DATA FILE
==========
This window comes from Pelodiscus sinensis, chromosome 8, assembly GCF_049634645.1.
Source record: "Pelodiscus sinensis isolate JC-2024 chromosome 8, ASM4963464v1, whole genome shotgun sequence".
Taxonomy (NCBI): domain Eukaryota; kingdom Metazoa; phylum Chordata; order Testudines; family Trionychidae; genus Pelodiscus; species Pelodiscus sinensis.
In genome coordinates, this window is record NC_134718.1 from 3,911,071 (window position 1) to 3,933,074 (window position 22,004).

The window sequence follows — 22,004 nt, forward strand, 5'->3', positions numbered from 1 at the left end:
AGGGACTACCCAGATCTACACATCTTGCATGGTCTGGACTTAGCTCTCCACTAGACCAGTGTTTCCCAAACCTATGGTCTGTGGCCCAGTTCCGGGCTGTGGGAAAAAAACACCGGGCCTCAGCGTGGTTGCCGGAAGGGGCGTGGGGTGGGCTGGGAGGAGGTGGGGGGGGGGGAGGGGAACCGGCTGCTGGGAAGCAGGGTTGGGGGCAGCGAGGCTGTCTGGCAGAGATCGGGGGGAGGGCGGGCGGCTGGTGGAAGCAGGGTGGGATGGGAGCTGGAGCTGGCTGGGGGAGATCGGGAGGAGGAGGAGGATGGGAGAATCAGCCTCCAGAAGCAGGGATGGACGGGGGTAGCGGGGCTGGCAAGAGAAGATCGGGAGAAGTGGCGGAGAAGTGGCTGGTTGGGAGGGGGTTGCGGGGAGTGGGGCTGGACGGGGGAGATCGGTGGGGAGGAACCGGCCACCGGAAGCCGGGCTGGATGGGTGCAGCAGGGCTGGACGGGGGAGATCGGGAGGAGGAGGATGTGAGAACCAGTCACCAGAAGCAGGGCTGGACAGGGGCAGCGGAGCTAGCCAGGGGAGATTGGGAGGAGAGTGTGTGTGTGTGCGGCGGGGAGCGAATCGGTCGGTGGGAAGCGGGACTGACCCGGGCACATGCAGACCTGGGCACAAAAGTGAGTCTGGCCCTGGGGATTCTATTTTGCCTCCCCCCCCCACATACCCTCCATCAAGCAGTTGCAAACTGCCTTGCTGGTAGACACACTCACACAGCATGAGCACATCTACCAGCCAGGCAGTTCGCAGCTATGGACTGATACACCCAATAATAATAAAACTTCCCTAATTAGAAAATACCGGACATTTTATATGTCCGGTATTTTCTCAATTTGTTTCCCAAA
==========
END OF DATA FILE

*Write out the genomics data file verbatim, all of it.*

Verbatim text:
This window comes from Pelodiscus sinensis, chromosome 8, assembly GCF_049634645.1.
Source record: "Pelodiscus sinensis isolate JC-2024 chromosome 8, ASM4963464v1, whole genome shotgun sequence".
Taxonomy (NCBI): domain Eukaryota; kingdom Metazoa; phylum Chordata; order Testudines; family Trionychidae; genus Pelodiscus; species Pelodiscus sinensis.
In genome coordinates, this window is record NC_134718.1 from 3,911,071 (window position 1) to 3,933,074 (window position 22,004).

The window sequence follows — 22,004 nt, forward strand, 5'->3', positions numbered from 1 at the left end:
AGGGACTACCCAGATCTACACATCTTGCATGGTCTGGACTTAGCTCTCCACTAGACCAGTGTTTCCCAAACCTATGGTCTGTGGCCCAGTTCCGGGCTGTGGGAAAAAAACACCGGGCCTCAGCGTGGTTGCCGGAAGGGGCGTGGGGTGGGCTGGGAGGAGGTGGGGGGGGGGGAGGGGAACCGGCTGCTGGGAAGCAGGGTTGGGGGCAGCGAGGCTGTCTGGCAGAGATCGGGGGGAGGGCGGGCGGCTGGTGGAAGCAGGGTGGGATGGGAGCTGGAGCTGGCTGGGGGAGATCGGGAGGAGGAGGAGGATGGGAGAATCAGCCTCCAGAAGCAGGGATGGACGGGGGTAGCGGGGCTGGCAAGAGAAGATCGGGAGAAGTGGCGGAGAAGTGGCTGGTTGGGAGGGGGTTGCGGGGAGTGGGGCTGGACGGGGGAGATCGGTGGGGAGGAACCGGCCACCGGAAGCCGGGCTGGATGGGTGCAGCAGGGCTGGACGGGGGAGATCGGGAGGAGGAGGATGTGAGAACCAGTCACCAGAAGCAGGGCTGGACAGGGGCAGCGGAGCTAGCCAGGGGAGATTGGGAGGAGAGTGTGTGTGTGTGCGGCGGGGAGCGAATCGGTCGGTGGGAAGCGGGACTGACCCGGGCACATGCAGACCTGGGCACAAAAGTGAGTCTGGCCCTGGGGATTCTATTTTGCCTCCCCCCCCCACATACCCTCCATCAAGCAGTTGCAAACTGCCTTGCTGGTAGACACACTCACACAGCATGAGCACATCTACCAGCCAGGCAGTTCGCAGCTATGGACTGATACACCCAATAATAATAAAACTTCCCTAATTAGAAAATACCGGACATTTTATATGTCCGGTATTTTCTCAATTTGTTTCCCAAA